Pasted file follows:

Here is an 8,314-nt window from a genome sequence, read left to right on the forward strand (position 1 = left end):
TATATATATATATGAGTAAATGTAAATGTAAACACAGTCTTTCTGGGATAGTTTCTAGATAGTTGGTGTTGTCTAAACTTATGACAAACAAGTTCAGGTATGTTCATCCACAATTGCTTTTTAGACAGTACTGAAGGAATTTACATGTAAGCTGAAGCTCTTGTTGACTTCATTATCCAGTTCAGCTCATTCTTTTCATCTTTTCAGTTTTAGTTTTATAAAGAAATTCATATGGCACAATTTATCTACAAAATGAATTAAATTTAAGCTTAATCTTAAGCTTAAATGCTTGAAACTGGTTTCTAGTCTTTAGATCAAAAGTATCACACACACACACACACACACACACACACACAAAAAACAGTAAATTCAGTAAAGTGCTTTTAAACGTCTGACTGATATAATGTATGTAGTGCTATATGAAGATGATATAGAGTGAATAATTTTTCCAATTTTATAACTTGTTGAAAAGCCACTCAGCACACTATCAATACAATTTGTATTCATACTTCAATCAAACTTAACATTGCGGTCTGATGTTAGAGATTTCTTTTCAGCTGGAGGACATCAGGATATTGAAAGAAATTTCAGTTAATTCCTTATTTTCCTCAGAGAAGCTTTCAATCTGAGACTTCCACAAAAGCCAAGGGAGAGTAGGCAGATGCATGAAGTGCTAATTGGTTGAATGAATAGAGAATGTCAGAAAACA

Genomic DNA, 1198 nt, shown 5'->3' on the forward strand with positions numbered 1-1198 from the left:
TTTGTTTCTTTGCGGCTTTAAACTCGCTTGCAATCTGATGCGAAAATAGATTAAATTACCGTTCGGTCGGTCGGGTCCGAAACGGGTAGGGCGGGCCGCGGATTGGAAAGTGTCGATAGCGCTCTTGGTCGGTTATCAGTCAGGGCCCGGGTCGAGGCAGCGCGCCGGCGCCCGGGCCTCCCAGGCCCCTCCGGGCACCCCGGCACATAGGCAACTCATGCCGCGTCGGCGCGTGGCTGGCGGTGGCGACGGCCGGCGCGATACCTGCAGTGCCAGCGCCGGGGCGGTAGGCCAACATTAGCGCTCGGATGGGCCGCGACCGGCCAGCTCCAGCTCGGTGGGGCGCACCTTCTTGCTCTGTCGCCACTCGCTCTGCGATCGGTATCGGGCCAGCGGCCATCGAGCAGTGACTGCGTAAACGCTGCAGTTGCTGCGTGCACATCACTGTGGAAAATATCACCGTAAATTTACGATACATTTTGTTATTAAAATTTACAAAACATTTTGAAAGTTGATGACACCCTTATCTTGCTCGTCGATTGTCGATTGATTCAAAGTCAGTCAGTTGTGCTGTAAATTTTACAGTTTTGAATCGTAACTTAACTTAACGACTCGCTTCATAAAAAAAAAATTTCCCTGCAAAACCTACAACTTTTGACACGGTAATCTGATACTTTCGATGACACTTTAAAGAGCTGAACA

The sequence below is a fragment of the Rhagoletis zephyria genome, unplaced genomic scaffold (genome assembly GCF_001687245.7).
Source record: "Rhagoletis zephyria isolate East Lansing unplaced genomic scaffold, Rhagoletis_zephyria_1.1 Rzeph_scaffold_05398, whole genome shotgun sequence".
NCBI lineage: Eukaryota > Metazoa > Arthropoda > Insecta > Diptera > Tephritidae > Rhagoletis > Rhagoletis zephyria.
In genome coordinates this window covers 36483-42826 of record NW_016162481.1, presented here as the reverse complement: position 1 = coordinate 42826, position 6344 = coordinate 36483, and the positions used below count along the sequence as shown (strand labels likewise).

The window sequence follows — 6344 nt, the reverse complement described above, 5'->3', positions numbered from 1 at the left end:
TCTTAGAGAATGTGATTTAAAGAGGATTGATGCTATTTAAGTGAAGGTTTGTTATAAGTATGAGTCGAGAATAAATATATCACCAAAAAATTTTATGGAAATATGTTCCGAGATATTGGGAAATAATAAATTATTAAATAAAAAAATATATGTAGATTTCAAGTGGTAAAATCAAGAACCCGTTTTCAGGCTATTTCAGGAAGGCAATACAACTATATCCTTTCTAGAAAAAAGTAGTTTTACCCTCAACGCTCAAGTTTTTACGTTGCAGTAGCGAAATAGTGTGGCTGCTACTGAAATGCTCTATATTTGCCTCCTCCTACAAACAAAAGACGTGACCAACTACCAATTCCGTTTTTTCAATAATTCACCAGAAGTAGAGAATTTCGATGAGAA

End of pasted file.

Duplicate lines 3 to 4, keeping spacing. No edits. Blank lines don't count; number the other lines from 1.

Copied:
Genomic DNA, 1198 nt, shown 5'->3' on the forward strand with positions numbered 1-1198 from the left:
TTTGTTTCTTTGCGGCTTTAAACTCGCTTGCAATCTGATGCGAAAATAGATTAAATTACCGTTCGGTCGGTCGGGTCCGAAACGGGTAGGGCGGGCCGCGGATTGGAAAGTGTCGATAGCGCTCTTGGTCGGTTATCAGTCAGGGCCCGGGTCGAGGCAGCGCGCCGGCGCCCGGGCCTCCCAGGCCCCTCCGGGCACCCCGGCACATAGGCAACTCATGCCGCGTCGGCGCGTGGCTGGCGGTGGCGACGGCCGGCGCGATACCTGCAGTGCCAGCGCCGGGGCGGTAGGCCAACATTAGCGCTCGGATGGGCCGCGACCGGCCAGCTCCAGCTCGGTGGGGCGCACCTTCTTGCTCTGTCGCCACTCGCTCTGCGATCGGTATCGGGCCAGCGGCCATCGAGCAGTGACTGCGTAAACGCTGCAGTTGCTGCGTGCACATCACTGTGGAAAATATCACCGTAAATTTACGATACATTTTGTTATTAAAATTTACAAAACATTTTGAAAGTTGATGACACCCTTATCTTGCTCGTCGATTGTCGATTGATTCAAAGTCAGTCAGTTGTGCTGTAAATTTTACAGTTTTGAATCGTAACTTAACTTAACGACTCGCTTCATAAAAAAAAAATTTCCCTGCAAAACCTACAACTTTTGACACGGTAATCTGATACTTTCGATGACACTTTAAAGAGCTGAACA